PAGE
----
Vanuatu cyclone relief efforts grossly inadequate
17 March 2015
So far 24 people have been confirmed dead and 3,300 are sheltering in evacuation centres in Vanuatu, which was devastated by Cyclone Pam on Friday night. The government estimates that up to 70 percent of the impoverished country’s 268,000 people have been displaced by the cyclone. The strength of the storm has been compared with Typhoon Haiyan, which killed 6,000 people in the Philippines in 2013.
The numbers of dead, injured and homeless people are certain to rise once communications are restored with outer islands. The population is spread over more than 65 inhabited islands, with 70 percent living in rural or remote areas, which generally lack basic infrastructure and services such as water and electricity.
On Monday evening, the aid organisation World Vision had still not accounted for 30 of its staff in the country.
According to Oxfam, the cyclone, which also caused flooding and damage in Tuvalu, Kiribati and parts of the Solomon Islands, was “one of the worst disasters ever seen in the Pacific.” Entire villages have been blown away. Vanuatu President Baldwin Lonsdale told Agence France-Presse that the category five storm had “destroyed all the infrastructure the government has built” over the past two years.
In the capital Port Vila, with about 45,000 inhabitants, Lonsdale said the cyclone had flattened or damaged 90 percent of all buildings. More than 80 percent of power lines were knocked down and the main hospital has been partly damaged. The capital’s water tanks have been emptied.
Bridges have been damaged, severely limiting travel in the main island of Efate. According to the UN, many schools have been destroyed.
Reports state that almost all trees have been stripped bare and many have been uprooted, in a country where two thirds of the population relies on agriculture, including subsistence farming. Alice Clements, a UNICEF worker in Port Vila, told the Independent that “100 percent” of crops on the worst-hit island of Tanna have been destroyed and “this means this is an island with no food.” There is also an urgent need for clean water on the island, but so far no relief has arrived for its 29,000 inhabitants.
Aid agencies fear that widespread flooding and contamination of water supplies will lead to outbreaks of disease, such as dengue fever and malaria.
Four days after the cyclone, tens of thousands of people have received no assistance. Save the Children spokesman Tom Skirrow told the Australian Broadcasting Corporation that it would likely be three more days before planes could land in outer islands. “We’ve had aerial surveillance... all we can tell is what we suspected, that everything’s destroyed, but we don’t know what’s happening with the people right now,” he said.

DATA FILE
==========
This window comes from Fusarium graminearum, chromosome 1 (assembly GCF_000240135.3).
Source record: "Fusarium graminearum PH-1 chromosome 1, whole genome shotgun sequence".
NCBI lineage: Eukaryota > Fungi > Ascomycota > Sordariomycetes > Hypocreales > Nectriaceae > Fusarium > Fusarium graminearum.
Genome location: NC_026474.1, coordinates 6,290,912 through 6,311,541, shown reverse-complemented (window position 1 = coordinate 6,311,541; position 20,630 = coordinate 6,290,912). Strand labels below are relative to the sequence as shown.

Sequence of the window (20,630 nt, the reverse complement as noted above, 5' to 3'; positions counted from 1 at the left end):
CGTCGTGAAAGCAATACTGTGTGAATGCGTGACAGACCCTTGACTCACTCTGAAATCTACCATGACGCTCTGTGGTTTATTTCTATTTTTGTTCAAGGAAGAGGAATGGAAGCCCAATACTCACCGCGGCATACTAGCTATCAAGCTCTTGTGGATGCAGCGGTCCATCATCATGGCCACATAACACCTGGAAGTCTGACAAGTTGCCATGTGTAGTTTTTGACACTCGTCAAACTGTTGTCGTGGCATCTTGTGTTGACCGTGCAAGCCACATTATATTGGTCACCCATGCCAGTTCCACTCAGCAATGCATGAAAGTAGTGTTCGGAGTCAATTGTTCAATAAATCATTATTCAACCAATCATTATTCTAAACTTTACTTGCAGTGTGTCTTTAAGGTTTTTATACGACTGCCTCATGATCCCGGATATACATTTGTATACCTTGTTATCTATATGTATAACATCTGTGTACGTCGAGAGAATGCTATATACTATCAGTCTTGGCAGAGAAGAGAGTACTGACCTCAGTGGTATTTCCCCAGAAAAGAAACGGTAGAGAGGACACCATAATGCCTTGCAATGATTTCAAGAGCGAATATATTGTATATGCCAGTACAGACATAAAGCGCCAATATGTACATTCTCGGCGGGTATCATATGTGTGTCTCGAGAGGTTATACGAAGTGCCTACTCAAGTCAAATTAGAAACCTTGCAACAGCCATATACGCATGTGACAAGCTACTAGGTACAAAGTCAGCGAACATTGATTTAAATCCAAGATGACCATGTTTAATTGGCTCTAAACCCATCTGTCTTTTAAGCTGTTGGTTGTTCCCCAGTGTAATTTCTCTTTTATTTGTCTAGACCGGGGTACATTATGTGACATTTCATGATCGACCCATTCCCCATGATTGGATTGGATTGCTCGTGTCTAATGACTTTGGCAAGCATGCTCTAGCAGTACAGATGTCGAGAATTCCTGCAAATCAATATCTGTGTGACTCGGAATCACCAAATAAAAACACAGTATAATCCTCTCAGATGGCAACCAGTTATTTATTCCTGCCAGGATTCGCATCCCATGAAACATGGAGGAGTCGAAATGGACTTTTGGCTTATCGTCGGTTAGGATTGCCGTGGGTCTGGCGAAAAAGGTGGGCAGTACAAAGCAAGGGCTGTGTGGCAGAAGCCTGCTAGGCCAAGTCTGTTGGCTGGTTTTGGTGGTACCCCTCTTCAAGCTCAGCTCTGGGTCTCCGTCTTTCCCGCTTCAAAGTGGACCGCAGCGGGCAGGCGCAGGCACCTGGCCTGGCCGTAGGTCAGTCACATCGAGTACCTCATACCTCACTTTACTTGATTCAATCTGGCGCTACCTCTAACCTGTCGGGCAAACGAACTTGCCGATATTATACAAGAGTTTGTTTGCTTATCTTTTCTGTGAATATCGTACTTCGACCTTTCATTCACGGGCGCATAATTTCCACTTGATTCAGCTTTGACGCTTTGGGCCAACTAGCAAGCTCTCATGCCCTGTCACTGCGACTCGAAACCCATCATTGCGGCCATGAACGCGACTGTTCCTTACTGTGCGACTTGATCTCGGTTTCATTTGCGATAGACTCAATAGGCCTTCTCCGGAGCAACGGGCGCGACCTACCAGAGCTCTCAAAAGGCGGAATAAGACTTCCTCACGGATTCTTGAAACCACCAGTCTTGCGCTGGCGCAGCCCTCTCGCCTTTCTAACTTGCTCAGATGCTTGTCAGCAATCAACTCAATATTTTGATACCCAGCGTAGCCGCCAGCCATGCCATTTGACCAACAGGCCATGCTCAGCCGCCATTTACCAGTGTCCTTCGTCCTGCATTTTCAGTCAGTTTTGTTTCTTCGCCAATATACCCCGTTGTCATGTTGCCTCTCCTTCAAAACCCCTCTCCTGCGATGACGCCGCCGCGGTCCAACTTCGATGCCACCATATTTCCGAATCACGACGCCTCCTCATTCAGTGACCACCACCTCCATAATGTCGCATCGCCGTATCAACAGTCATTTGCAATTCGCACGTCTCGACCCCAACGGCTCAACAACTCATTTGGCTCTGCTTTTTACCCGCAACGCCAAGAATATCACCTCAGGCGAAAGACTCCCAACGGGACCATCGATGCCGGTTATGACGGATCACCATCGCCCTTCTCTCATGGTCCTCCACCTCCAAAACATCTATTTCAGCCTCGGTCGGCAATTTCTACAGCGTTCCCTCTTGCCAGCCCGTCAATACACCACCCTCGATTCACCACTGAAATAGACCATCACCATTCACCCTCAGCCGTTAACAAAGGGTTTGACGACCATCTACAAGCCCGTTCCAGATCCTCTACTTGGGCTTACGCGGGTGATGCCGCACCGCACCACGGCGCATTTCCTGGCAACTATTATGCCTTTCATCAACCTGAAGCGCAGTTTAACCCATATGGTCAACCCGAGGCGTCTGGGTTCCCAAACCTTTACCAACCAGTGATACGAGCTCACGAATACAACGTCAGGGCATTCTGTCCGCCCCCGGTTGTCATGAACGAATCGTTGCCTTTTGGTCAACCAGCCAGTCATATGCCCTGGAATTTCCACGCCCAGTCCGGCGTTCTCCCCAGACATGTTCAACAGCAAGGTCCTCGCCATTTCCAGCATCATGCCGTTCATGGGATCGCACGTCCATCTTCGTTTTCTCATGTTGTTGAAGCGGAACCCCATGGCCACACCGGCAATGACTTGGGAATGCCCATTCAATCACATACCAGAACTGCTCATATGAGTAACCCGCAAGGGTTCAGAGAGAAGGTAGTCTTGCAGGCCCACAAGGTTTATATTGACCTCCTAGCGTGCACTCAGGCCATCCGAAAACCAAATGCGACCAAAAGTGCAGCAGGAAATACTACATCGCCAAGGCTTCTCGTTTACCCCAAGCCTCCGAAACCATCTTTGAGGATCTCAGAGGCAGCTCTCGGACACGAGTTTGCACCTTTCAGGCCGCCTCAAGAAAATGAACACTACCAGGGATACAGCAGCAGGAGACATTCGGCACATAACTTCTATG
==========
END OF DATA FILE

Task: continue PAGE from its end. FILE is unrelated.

According to Radio New Zealand International, some Red Cross supplies have arrived at Port Vila’s airport but distribution across the country would not begin until further surveys are done.
In Tuvalu, while the devastation is apparently not as great as in Vanuatu, an estimated 45 percent of the population of 9,800 was displaced by the cyclone. At least one outlying island has been completely inundated, Prime Minister Enele Sopoaga told Radio New Zealand International. The first shipment of aid from the Red Cross was sent to the country today.
Kiribati’s main hospital and many homes have been flooded, according to the Australian, while in the eastern Solomons more than 3,000 households have been affected and crops destroyed, “with the population forced to shelter in school and church buildings, and in caves.”
Vanuatu, which is heavily reliant on foreign aid, does not have the resources to even begin to address such a humanitarian catastrophe. The assistance pledged by the region’s major powers, however, amounts to a pittance compared with what is needed: Australia has offered $US3.8 million, New Zealand $1.8 million and Britain, which ruled Vanuatu along with France until 1980, has offered just $2.9 million.
For more than a century the ruling elites of France, Britain, the United States, Australia and New Zealand have made empty and cynical promises to assist their “friends” and “neighbours” in the Pacific—all while exploiting the region’s resources and cheap labour. The priority of these countries is not to raise living standards in the Pacific but to maintain their neo-colonial hegemony and deter rivals for influence, particularly China.
These countries have collectively spent billions on contributing to the US-led wars in Iraq, Afghanistan and elsewhere, and on increasing their military and intelligence capabilities in the Pacific. Australia’s defence budget for 2014–15 is $US22.4 billion—more than 27 times Vanuatu’s gross domestic product (a mere $828 million, or $3,276 per capita in 2013).
Canberra, Vanuatu’s largest donor, cut its aid allocation to the country last year from $A60.7 to $60.4 million. This sum includes a “policing and justice support program,” which involves stationing Australian police and judicial “advisers” in the country.
All the imperialist powers are responsible for the appalling poverty and lack of development in Vanuatu and other countries, which greatly exacerbates the impact of natural disasters.
The Sydney Morning Herald reports that according to the UN World Risk Index, Vanuatu is more vulnerable to natural disasters than any other country on the planet. The 10 most vulnerable countries also include the Philippines, the Solomon Islands, Tonga and Papua New Guinea. Yet the populations of these countries lack basic protection against disasters, with large numbers of people living in poorly-built shacks that are easily blown or washed away.
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